The American Bankers Association, the trade association and lobbying group for the U.S. banking industry, announced Thursday that it has promoted its deputy general counsel to its top legal post.
Financial data aggregator Yodlee Inc. and parent company Envestnet Inc. on Wednesday filed dual motions to dismiss a putative class action, asking a California federal judge to toss the complaint that alleges Yodlee secretly collects and sells highly sensitive banking data from tens of millions of users.
The Federal Deposit Insurance Corporation has told a London court that failed U.S. financial institutions weren't able to mitigate their exposure to interest rate-rigging during the last financial scheme because they didn't know about the secret scheme allegedly plotted by UBS and other major banks.
A litigation funder told an Illinois federal court Wednesday that it had reached a settlement in its fraud case against embattled Tallahassee, Florida, lawyer Tim Howard, who allegedly directed 31 NFL player clients to invest millions in loans from the funder.
A former Wells Fargo employee who had her proposed class action accusing the bank of mismanaging its $40 billion retirement plan booted from California to Minnesota asked the Ninth Circuit to rule that employers can't dictate where workers file ERISA suits.
Mitchell Silberberg & Knupp LLP has hired Fox Entertainment Group's chief labor negotiator and a Sheppard Mullin Richter & Hampton LLP securities partner to join the firm's employment and corporate practices in Los Angeles and New York, respectively.
JPMorgan agreed this week to pay $800,000 in back pay and set aside $9 million for annual pay adjustments to resolve a U.S. Department of Labor lawsuit accusing the investment bank of paying female employees less than their male counterparts when carrying out its government contracts.
With a path to electoral victory narrowing, President Donald Trump unleashed an onslaught of lawsuits and challenges Wednesday, suing to stop vote counting in Pennsylvania, Michigan and Georgia, promising to demand a recount in Wisconsin, and joining a U.S. Supreme Court suit over mail-in ballots.
The U.S. Securities and Exchange Commission on Wednesday pushed back against the "heated rhetoric" of an attorney asking a Maine federal judge to sanction the regulator for alleged misdeeds in a more than $48 million securities fraud suit.
A Manhattan federal judge on Wednesday told the U.S. Department of Justice to meet with counsel for two ex-currency traders cleared of criminal rate-rigging charges who wish to access DOJ evidence in a follow-on effort by the Office of the Comptroller of the Currency to hold them civilly liable.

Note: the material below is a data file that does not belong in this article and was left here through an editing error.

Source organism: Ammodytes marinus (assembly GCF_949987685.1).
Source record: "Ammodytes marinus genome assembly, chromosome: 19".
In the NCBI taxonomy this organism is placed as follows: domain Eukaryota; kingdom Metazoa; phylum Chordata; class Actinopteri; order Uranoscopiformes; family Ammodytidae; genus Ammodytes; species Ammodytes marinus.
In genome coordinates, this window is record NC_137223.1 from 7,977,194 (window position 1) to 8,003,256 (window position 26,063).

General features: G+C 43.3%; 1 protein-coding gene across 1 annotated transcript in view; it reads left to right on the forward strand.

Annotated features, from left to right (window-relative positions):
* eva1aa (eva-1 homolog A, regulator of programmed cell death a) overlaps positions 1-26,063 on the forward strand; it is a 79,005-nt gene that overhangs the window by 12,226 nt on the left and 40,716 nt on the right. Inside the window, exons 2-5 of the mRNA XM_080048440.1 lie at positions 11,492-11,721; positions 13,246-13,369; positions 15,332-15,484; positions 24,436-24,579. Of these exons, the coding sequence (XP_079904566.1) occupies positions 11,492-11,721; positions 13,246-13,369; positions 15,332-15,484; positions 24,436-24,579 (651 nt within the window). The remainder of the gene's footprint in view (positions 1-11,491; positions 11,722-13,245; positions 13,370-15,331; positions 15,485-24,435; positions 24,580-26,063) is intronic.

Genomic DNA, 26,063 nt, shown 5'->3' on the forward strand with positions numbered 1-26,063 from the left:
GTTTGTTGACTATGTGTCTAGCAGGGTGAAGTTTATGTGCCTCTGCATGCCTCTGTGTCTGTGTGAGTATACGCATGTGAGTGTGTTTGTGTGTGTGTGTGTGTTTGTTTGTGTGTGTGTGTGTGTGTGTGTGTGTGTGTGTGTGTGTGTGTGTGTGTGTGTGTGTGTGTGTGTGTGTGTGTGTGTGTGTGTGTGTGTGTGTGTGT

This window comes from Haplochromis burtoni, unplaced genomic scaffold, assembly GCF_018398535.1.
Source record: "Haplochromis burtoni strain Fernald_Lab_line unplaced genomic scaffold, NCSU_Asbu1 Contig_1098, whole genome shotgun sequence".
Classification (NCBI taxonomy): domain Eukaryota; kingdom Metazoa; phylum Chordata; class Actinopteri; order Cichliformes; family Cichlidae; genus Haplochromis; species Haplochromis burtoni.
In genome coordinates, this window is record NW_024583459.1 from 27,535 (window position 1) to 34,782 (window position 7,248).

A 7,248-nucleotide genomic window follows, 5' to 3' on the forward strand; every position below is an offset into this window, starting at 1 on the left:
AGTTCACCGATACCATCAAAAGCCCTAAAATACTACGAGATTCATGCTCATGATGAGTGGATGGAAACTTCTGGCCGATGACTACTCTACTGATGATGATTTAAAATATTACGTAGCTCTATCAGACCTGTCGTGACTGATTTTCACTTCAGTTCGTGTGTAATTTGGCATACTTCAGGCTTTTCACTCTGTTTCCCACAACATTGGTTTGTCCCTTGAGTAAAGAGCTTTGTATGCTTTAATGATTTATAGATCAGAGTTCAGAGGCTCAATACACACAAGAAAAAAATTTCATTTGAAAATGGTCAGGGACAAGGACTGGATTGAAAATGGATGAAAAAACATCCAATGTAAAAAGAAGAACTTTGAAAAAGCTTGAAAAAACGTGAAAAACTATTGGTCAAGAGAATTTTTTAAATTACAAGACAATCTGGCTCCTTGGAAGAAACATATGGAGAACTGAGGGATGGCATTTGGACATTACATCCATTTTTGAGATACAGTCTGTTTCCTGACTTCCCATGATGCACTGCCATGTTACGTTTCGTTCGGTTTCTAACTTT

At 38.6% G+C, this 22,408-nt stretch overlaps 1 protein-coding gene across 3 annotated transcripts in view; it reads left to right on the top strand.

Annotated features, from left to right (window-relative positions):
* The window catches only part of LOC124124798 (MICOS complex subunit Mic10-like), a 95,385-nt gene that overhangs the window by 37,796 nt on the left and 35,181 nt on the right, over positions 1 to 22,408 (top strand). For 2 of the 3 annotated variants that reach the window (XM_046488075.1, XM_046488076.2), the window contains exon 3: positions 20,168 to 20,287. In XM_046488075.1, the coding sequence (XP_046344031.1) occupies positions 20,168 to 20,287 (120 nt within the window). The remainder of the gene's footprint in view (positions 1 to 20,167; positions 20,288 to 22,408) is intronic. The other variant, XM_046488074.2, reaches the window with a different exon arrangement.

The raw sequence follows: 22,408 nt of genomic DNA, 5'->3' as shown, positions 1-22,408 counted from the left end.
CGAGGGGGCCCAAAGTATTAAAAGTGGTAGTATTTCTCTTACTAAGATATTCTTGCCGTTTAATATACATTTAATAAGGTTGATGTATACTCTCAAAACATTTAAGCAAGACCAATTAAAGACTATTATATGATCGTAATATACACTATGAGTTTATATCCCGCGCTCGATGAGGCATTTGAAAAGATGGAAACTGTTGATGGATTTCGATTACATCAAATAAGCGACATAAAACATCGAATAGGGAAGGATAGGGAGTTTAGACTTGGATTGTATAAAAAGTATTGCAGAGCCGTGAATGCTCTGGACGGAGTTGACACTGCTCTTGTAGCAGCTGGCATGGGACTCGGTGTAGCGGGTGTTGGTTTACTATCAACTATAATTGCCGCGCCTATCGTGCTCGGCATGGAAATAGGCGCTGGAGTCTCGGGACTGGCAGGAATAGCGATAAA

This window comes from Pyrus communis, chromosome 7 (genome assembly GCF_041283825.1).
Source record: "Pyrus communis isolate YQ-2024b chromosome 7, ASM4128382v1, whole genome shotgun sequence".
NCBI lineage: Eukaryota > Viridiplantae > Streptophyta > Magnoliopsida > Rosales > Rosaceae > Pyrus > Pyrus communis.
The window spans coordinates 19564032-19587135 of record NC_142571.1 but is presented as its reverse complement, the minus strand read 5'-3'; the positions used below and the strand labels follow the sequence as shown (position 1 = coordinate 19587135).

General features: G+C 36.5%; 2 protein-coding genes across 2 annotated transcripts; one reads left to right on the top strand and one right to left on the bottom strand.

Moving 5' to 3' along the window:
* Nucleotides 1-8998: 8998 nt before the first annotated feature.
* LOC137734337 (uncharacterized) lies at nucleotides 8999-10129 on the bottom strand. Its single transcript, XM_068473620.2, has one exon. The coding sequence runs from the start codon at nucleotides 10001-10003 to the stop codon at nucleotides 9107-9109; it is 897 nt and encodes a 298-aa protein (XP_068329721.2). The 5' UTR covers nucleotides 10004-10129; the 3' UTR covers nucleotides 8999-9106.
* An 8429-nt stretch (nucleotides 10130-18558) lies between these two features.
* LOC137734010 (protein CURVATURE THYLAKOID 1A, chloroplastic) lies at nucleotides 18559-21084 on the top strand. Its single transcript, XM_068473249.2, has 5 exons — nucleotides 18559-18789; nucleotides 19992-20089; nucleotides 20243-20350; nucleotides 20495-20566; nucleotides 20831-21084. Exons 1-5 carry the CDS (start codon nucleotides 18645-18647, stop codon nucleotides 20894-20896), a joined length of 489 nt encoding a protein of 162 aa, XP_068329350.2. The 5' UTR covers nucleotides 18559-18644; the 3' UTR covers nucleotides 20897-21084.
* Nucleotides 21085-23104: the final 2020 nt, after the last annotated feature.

The establishment of government-backed digital currencies is "a matter of when and how they're done, not if," according to the president and CEO of PayPal, which recently received clearance to let users buy and sell cryptocurrencies.
A co-founder of the Time's Up Legal Defense Fund has agreed to represent Goldman Sachs as it defends against allegations that it hired Weil Gotshal & Manges LLP to perform a "bogus investigation" meant to cover up sexual harassment claims against the bank's global head of litigation.
Voters in Nebraska on Tuesday overwhelmingly approved a ballot measure to establish a 36% rate cap for payday lenders, positioning the state as the latest to clamp down on higher-cost lending to consumers.
Global investment bank PJT Partners Inc. will elevate its deputy general counsel — who has provided legal advice in the banking industry since 2006 — to general counsel starting in January.
Several races that had not yet been called Wednesday will ultimately determine whether Republicans retain control of the U.S. Senate in 2021, leaving questions about everything from negotiations on a pandemic stimulus bill to pending judicial confirmations hanging in the balance.
A London judge ruled Wednesday that Petroleos De Venezuela SA cannot rely on U.S. sanctions to avoid paying $86 million to a Puerto Rican bank, handing the lender an early win in its loan dispute with the oil company.
A campaign adviser for former Vice President Joe Biden said the candidate is "not worried" about threats by President Donald Trump to go to the U.S. Supreme Court to block the counting of mail-in ballots in the contest, as Biden pulled ahead in another key swing state Wednesday morning.
President Donald Trump vowed early Wednesday to challenge the results of the presidential election at the U.S. Supreme Court, slamming the election as a "fraud" and an "embarrassment to our country" even as ballots in key battleground states remained uncounted.
The most heavily litigated election in U.S. history remained undecided Wednesday morning, in a tight race that could turn on a legal battle in Pennsylvania over uncounted mail-in ballots, positioning a handful of high-profile attorneys at the center of lawsuits that could determine the next president.
As the nation waits with bated breath for the results of the 2020 presidential contest, the prospect of litigation over mail-in ballots in battleground states has led to fear that it could once again come down to the Supreme Court to declare a winner. Here's why that's still a long shot.
Control of the U.S. Senate remained uncertain early Wednesday as the coronavirus outbreak slowed vote tallying, leaving in limbo a pressing agenda that includes pandemic relief, government funding and federal judge confirmations.